One of my mother's favorite sayings is to do the best you can with what you have at the time.
She should know.
She was the first in her family to go to college, graduating from Auburn University in three years. She taught high school mathematics at a time when few math teachers were women. As a single mother of two adolescent girls, she encouraged us both through college.
While I was in high school, she dealt with her own mother's failing health. On weekends, she drove two hours each way in Georgia from Carrollton to Columbus to check on her mother and do what she could.
She has suffered and conquered a variety of illnesses (uterine cancer, colon cancer, gallbladder removal). She does the best she can with what she has.
This week, I had planned to join my sister, Kathy Lubbers, and the 50,000 other people attending the Republican National Convention in Tampa, Fla.
Instead, my sister joined me in Atlanta.
At this particular juncture in life, we have more important things to do.
Our mother, Jackie Gingrich, is in the hospital once again.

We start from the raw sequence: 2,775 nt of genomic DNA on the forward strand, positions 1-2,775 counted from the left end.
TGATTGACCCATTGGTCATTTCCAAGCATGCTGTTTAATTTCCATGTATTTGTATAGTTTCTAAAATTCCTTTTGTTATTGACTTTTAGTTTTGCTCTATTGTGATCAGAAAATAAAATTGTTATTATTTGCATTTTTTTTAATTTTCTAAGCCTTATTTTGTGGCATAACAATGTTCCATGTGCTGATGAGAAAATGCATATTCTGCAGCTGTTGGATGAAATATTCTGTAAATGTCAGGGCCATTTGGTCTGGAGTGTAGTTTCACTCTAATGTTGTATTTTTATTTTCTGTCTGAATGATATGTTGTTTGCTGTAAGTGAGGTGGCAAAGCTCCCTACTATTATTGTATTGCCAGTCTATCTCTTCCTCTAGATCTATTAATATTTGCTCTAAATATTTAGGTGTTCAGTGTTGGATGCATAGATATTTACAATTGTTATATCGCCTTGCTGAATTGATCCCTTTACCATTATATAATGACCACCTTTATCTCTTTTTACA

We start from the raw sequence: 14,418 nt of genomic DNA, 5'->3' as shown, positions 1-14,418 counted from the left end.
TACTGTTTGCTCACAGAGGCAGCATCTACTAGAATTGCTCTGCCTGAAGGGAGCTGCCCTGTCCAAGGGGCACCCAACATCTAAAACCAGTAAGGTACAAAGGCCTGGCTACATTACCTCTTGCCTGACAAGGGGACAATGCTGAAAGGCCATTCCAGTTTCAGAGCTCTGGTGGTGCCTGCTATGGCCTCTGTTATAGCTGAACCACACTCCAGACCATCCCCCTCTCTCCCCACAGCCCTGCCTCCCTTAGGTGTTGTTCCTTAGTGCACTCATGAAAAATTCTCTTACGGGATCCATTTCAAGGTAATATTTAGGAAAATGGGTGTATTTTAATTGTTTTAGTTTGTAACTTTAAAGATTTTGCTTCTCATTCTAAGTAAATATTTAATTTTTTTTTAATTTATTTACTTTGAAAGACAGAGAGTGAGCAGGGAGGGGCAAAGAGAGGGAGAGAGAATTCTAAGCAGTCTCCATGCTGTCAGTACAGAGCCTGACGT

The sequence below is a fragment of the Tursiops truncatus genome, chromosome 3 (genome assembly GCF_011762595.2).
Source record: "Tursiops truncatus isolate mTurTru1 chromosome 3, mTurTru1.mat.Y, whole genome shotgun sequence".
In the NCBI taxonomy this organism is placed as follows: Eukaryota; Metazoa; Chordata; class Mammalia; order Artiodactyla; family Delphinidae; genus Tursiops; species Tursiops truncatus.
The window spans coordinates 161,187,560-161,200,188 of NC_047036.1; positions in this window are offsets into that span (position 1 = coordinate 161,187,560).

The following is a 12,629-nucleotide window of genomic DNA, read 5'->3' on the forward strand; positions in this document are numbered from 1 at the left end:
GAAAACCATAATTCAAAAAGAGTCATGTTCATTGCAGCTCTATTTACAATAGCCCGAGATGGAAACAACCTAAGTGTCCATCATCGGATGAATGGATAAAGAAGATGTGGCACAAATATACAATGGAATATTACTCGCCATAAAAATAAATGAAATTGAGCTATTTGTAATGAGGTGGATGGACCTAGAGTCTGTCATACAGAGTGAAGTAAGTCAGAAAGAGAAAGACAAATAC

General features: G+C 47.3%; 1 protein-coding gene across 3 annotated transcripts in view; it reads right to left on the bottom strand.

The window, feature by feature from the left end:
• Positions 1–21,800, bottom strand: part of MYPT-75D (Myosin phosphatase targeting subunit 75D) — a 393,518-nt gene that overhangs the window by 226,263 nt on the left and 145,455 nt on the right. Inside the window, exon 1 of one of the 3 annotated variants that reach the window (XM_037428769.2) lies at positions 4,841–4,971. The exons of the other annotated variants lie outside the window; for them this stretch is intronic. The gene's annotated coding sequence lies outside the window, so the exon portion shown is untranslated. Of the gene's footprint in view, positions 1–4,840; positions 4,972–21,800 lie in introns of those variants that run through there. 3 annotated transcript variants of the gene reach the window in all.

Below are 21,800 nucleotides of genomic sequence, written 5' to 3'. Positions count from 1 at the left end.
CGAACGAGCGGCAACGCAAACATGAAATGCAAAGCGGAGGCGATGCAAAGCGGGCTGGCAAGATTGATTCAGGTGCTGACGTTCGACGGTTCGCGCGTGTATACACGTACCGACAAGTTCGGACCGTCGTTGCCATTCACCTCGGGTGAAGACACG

Her latest bout of bad health began in early July with pain in her back and her hips. After flying from Brunswick, Ga., to Atlanta, she was hospitalized and diagnosed with a spinal fracture, then discharged. Three days later, she was back with an infection. After a much-too-long stay in the intensive care unit, she was moved to the hospital's rehabilitation wing. A few days later, slightly more than a week ago, she suffered a series of strokes.
The result: She was no longer able to move her left leg or right arm.
Yesterday, as I walked through Emory Hospital's lobby to join my sister and my mother in her room, I was struck by a rush of memories: I saw the place in the lobby near the escalator where I had stood in August 2005, when her surgeon told me that she had colon cancer. The feelings of shock, fear, disbelief and my blood leaving my body all came back to me.
On the way down the escalators, I saw the corner of the lobby, near the window where my sister and I had waited as she underwent surgery a few months later, the day my daughter turned 6. I remembered how afraid I was that she might die on her granddaughter's birthday.
Passing the cafeteria, I remembered buying my mom lunch while she was receiving chemotherapy infusions. Would she make it? Would she recover?
I passed the table where I had sat with the priest from my church after seeing my mother. I remembered wondering if she would make it through the ordeal.